II. Government Correspondence Regarding the Sermon and the Charges Raised against Galen as a Result (August 12-13, 1941)
Division Chief — Propaganda
Berlin, 12 August 1941
To the Reich Minister for Propaganda and Popular Enlightenment
Concerning: Catholic Action
At the end of July and the beginning of August several meetings of a rather select committee of the Bishops' Conference of Fulda took place. It was decided at those meetings to continue the line of increasingly sharp opposition. The execution of those decisions becomes evident in three pastoral letters of the Bishop Count von Galen of Muenster. In the pastoral letters of 13 and 20 July the bishop attacked the Gestapo with harsh words because of the closing of several Jesuit houses and convents of the Mission Sisters of the Immaculate Conception; he calls the officials of the Gestapo thieves and robbers. Then he connects those confiscations with several bombings of the city of Muenster and calls them just punishment from heaven for the misdeeds of the Gestapo. In these pastoral letters he glorifies Pastor Niemoeller and attempts to disprove the charge of disturbing the unity of the people by claiming that it is only the Gestapo which is destroying the unity of the people.
After such attacks against official organs of the state, stronger in form and tenor than the earlier mentioned, more hidden accusations, the Bishop of Muenster on 3 August in a sermon to his diocesans came out with the most severe attack against the leadership of the German government ever made during the past decades. After first dealing again with the closing of those religious houses and convents he turns against the execution of measures concerning Euthanasia for incurable cases of feeblemindedness. He first sets forth the argument against Euthanasia and then goes so far as to claim the following:
"Yes, citizens of Muenster, wounded soldiers are being killed recklessly, since they are, productively, of no more use to the state. Mother, your boy will be killed too, if he comes back home from the front wounded." He closes with the remark that the inhabitants of Muenster had not understood God's vengeance which came in the form of English air attacks and he incites the faithful to open opposition, even if they should have to die for it.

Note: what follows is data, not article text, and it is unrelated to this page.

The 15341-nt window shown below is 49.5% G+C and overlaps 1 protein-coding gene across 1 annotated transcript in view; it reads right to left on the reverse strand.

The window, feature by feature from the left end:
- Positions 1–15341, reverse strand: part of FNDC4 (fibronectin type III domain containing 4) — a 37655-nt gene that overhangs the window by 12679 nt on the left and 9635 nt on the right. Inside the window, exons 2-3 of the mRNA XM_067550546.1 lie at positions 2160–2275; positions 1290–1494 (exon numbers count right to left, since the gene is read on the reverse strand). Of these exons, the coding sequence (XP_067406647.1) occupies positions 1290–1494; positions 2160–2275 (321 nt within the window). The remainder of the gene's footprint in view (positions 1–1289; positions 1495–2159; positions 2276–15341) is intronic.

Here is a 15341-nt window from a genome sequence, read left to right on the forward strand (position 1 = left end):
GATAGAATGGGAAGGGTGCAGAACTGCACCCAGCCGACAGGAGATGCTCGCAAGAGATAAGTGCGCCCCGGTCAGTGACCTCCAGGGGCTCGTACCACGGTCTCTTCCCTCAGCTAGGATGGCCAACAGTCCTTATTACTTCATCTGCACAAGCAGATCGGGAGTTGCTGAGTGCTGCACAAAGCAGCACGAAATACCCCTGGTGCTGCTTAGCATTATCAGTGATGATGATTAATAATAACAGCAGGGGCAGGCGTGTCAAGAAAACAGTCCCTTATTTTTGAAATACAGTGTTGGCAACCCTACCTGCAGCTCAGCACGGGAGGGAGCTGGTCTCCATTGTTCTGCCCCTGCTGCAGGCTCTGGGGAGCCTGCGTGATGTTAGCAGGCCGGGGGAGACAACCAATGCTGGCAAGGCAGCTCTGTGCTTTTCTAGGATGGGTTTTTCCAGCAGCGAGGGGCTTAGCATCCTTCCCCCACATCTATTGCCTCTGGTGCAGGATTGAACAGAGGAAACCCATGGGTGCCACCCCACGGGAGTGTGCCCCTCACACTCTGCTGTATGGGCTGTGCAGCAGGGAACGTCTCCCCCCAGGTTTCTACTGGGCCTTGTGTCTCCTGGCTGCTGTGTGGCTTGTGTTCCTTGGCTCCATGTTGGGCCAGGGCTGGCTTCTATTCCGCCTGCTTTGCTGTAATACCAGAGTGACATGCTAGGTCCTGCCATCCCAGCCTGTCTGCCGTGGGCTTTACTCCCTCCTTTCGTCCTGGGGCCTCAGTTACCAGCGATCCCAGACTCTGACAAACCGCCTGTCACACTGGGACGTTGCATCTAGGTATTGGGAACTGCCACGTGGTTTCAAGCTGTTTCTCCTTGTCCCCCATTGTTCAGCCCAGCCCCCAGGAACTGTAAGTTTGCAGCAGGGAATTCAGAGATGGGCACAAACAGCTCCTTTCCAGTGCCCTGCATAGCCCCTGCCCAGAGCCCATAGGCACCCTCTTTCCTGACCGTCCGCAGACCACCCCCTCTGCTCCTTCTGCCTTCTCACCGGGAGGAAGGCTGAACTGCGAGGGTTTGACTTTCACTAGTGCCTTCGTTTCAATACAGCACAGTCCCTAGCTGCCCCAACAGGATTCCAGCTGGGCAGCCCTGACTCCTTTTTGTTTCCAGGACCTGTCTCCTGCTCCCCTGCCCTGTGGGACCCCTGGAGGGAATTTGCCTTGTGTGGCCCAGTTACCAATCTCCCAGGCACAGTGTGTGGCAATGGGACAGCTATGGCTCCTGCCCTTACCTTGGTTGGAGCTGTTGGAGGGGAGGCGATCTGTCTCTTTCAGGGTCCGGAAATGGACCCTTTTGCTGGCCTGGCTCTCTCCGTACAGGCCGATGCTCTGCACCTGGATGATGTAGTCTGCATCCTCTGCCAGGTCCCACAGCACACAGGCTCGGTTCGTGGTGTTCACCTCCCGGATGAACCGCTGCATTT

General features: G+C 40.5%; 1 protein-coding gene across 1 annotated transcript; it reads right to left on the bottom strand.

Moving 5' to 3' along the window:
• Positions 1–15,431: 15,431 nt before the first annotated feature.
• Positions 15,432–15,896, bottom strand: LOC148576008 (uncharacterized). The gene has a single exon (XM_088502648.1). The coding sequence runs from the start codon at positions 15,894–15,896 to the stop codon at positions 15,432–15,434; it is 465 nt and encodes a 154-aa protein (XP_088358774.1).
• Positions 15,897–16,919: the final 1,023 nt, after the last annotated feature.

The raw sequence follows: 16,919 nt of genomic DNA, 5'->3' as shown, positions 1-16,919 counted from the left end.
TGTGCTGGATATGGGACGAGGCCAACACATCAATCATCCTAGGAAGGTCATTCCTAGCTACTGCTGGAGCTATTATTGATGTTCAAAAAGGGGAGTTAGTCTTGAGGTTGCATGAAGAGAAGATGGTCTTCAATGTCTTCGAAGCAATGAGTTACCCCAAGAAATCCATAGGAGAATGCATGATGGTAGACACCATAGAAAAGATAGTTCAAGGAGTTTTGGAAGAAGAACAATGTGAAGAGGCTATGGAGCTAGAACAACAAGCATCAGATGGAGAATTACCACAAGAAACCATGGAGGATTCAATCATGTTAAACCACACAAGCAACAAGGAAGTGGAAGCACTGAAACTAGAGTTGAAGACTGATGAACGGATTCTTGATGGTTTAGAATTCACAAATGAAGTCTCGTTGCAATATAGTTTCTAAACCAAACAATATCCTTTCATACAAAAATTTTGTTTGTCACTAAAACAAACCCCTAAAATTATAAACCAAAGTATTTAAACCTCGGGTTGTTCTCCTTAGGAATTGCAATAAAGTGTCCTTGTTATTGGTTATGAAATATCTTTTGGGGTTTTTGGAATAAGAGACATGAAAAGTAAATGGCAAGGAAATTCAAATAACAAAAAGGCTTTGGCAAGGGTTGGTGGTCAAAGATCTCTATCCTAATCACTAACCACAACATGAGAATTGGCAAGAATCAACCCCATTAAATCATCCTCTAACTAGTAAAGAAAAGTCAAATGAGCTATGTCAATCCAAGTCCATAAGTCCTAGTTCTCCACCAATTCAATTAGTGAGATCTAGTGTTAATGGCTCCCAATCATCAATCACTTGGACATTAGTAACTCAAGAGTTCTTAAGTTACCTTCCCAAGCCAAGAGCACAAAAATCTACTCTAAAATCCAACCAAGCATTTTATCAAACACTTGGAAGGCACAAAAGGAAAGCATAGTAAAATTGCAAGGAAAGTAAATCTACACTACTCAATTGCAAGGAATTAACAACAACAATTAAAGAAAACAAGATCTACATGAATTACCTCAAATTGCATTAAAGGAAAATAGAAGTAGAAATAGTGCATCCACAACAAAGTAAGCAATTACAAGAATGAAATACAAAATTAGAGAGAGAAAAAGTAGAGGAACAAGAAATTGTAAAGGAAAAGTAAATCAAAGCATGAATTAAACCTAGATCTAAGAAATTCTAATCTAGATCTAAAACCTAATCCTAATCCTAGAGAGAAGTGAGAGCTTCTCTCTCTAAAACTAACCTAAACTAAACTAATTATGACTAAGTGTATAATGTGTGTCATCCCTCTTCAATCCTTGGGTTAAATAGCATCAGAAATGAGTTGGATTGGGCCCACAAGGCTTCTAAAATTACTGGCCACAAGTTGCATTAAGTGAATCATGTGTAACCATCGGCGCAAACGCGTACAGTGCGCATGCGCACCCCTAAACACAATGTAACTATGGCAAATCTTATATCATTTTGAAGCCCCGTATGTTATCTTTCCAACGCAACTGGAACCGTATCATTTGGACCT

For your information I enclose the original text of the sermon.
The allegation of the Bishop of Muenster that wounded soldiers are threatened by measures of Euthanasia was spread by several broadcasts of the London radio. The attitude of the bishop is treason of a definite quality.
It is to be feared that this sermon and the utterances of the bishop will get around by propaganda of mouth and will be believed in wide circles of the Reich, especially among the Catholic population. Moreover it is to be feared that those treasonable accusations will find their way to the Protestant population, especially among families who have relatives at the front.
Measures taken by the state police against the bishop can hardly be successful, because in case of an arrest and judgment the bishop would be made a martyr by the Church, and other bishops and priest would repeat his claims anew. The most suitable measure would be the enlightenment of the population concerning our measures in reference to Euthanasia; I realized, however, that the present times are very unfit for that. The manner and the means by which the bishop prepared this action makes one fear that he will not relax with his attacks, unless we effect a fundamental change of attitude particularly in the Catholic population.
I inquired at the Reich Ministry for Church Affairs as to how they regard this matter over there. I was answered that the authentic text of the sermon unfortunately was not yet known in that Department. The sermon was on 3 August.
I beg the Reich Minister to decide whether or not the Fuehrer shall be asked by group leader Bormann whether the camouflage of Euthanasia thus far in practice ought to be modified so that a defense against the treasonable claims of the Bishop of Muenster can be inaugurated by launching a campaign of popular enlightenment.